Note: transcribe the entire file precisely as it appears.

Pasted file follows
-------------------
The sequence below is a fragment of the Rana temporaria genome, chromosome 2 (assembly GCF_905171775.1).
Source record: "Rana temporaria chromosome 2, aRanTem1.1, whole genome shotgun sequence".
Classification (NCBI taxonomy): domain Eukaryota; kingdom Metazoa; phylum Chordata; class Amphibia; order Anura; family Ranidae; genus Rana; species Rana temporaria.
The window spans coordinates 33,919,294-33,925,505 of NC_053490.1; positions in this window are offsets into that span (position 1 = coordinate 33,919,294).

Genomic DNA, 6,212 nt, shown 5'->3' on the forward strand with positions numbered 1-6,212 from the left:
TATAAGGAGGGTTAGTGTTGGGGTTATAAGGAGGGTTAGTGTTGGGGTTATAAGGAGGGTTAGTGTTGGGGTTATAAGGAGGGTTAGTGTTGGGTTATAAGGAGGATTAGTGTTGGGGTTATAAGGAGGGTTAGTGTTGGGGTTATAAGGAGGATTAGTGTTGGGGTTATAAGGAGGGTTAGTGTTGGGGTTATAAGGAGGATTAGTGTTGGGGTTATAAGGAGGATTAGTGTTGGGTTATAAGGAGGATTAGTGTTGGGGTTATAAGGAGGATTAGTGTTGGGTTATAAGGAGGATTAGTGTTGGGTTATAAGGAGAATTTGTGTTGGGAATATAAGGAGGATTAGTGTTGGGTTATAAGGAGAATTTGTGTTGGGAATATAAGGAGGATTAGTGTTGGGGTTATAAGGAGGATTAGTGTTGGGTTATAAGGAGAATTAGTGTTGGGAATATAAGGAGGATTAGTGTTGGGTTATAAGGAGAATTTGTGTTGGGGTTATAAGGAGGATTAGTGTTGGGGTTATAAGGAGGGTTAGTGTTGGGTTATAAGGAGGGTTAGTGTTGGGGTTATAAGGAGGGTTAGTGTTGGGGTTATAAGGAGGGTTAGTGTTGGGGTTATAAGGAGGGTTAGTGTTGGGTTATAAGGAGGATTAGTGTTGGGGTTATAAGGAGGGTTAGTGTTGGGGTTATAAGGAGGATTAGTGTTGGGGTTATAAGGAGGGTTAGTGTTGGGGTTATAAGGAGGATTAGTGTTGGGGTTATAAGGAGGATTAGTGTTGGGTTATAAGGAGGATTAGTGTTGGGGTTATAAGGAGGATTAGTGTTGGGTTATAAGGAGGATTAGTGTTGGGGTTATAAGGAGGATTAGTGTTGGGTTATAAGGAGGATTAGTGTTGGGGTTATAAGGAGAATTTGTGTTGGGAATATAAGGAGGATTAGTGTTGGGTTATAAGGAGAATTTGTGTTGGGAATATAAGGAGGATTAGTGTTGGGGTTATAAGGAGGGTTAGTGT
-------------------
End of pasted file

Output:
The sequence below is a fragment of the Rana temporaria genome, chromosome 2 (assembly GCF_905171775.1).
Source record: "Rana temporaria chromosome 2, aRanTem1.1, whole genome shotgun sequence".
Classification (NCBI taxonomy): domain Eukaryota; kingdom Metazoa; phylum Chordata; class Amphibia; order Anura; family Ranidae; genus Rana; species Rana temporaria.
The window spans coordinates 33,919,294-33,925,505 of NC_053490.1; positions in this window are offsets into that span (position 1 = coordinate 33,919,294).

Genomic DNA, 6,212 nt, shown 5'->3' on the forward strand with positions numbered 1-6,212 from the left:
TATAAGGAGGGTTAGTGTTGGGGTTATAAGGAGGGTTAGTGTTGGGGTTATAAGGAGGGTTAGTGTTGGGGTTATAAGGAGGGTTAGTGTTGGGTTATAAGGAGGATTAGTGTTGGGGTTATAAGGAGGGTTAGTGTTGGGGTTATAAGGAGGATTAGTGTTGGGGTTATAAGGAGGGTTAGTGTTGGGGTTATAAGGAGGATTAGTGTTGGGGTTATAAGGAGGATTAGTGTTGGGTTATAAGGAGGATTAGTGTTGGGGTTATAAGGAGGATTAGTGTTGGGTTATAAGGAGGATTAGTGTTGGGTTATAAGGAGAATTTGTGTTGGGAATATAAGGAGGATTAGTGTTGGGTTATAAGGAGAATTTGTGTTGGGAATATAAGGAGGATTAGTGTTGGGGTTATAAGGAGGATTAGTGTTGGGTTATAAGGAGAATTAGTGTTGGGAATATAAGGAGGATTAGTGTTGGGTTATAAGGAGAATTTGTGTTGGGGTTATAAGGAGGATTAGTGTTGGGGTTATAAGGAGGGTTAGTGTTGGGTTATAAGGAGGGTTAGTGTTGGGGTTATAAGGAGGGTTAGTGTTGGGGTTATAAGGAGGGTTAGTGTTGGGGTTATAAGGAGGGTTAGTGTTGGGTTATAAGGAGGATTAGTGTTGGGGTTATAAGGAGGGTTAGTGTTGGGGTTATAAGGAGGATTAGTGTTGGGGTTATAAGGAGGGTTAGTGTTGGGGTTATAAGGAGGATTAGTGTTGGGGTTATAAGGAGGATTAGTGTTGGGTTATAAGGAGGATTAGTGTTGGGGTTATAAGGAGGATTAGTGTTGGGTTATAAGGAGGATTAGTGTTGGGGTTATAAGGAGGATTAGTGTTGGGTTATAAGGAGGATTAGTGTTGGGGTTATAAGGAGAATTTGTGTTGGGAATATAAGGAGGATTAGTGTTGGGTTATAAGGAGAATTTGTGTTGGGAATATAAGGAGGATTAGTGTTGGGGTTATAAGGAGGGTTAGTGT